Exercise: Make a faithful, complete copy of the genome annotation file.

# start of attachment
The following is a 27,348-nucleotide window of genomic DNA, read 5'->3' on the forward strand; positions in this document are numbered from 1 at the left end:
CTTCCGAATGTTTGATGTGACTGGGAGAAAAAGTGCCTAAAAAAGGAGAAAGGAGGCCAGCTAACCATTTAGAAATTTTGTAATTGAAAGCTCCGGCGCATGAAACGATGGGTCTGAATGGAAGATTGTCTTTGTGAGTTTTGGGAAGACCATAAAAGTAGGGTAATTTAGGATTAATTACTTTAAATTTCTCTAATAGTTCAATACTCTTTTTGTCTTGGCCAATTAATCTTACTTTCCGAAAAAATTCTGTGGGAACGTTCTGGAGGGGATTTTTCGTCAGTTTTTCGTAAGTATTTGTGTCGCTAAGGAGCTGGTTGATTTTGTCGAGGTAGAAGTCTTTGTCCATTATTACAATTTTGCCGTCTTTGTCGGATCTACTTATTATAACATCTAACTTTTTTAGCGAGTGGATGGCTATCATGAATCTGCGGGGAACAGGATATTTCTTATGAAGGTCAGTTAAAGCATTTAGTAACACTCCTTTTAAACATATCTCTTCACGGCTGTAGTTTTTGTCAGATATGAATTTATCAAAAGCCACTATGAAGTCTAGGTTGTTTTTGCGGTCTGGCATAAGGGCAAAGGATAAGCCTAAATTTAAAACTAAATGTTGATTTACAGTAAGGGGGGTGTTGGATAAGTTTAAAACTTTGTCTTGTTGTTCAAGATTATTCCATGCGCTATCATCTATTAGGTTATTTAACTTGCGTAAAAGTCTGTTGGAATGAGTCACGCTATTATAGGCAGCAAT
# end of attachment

The following is a 27,348-nucleotide window of genomic DNA, read 5'->3' on the forward strand; positions in this document are numbered from 1 at the left end:
CTTCCGAATGTTTGATGTGACTGGGAGAAAAAGTGCCTAAAAAAGGAGAAAGGAGGCCAGCTAACCATTTAGAAATTTTGTAATTGAAAGCTCCGGCGCATGAAACGATGGGTCTGAATGGAAGATTGTCTTTGTGAGTTTTGGGAAGACCATAAAAGTAGGGTAATTTAGGATTAATTACTTTAAATTTCTCTAATAGTTCAATACTCTTTTTGTCTTGGCCAATTAATCTTACTTTCCGAAAAAATTCTGTGGGAACGTTCTGGAGGGGATTTTTCGTCAGTTTTTCGTAAGTATTTGTGTCGCTAAGGAGCTGGTTGATTTTGTCGAGGTAGAAGTCTTTGTCCATTATTACAATTTTGCCGTCTTTGTCGGATCTACTTATTATAACATCTAACTTTTTTAGCGAGTGGATGGCTATCATGAATCTGCGGGGAACAGGATATTTCTTATGAAGGTCAGTTAAAGCATTTAGTAACACTCCTTTTAAACATATCTCTTCACGGCTGTAGTTTTTGTCAGATATGAATTTATCAAAAGCCACTATGAAGTCTAGGTTGTTTTTGCGGTCTGGCATAAGGGCAAAGGATAAGCCTAAATTTAAAACTAAATGTTGATTTACAGTAAGGGGGGTGTTGGATAAGTTTAAAACTTTGTCTTGTTGTTCAAGATTATTCCATGCGCTATCATCTATTAGGTTATTTAACTTGCGTAAAAGTCTGTTGGAATGAGTCACGCTATTATAGGCAGCAAT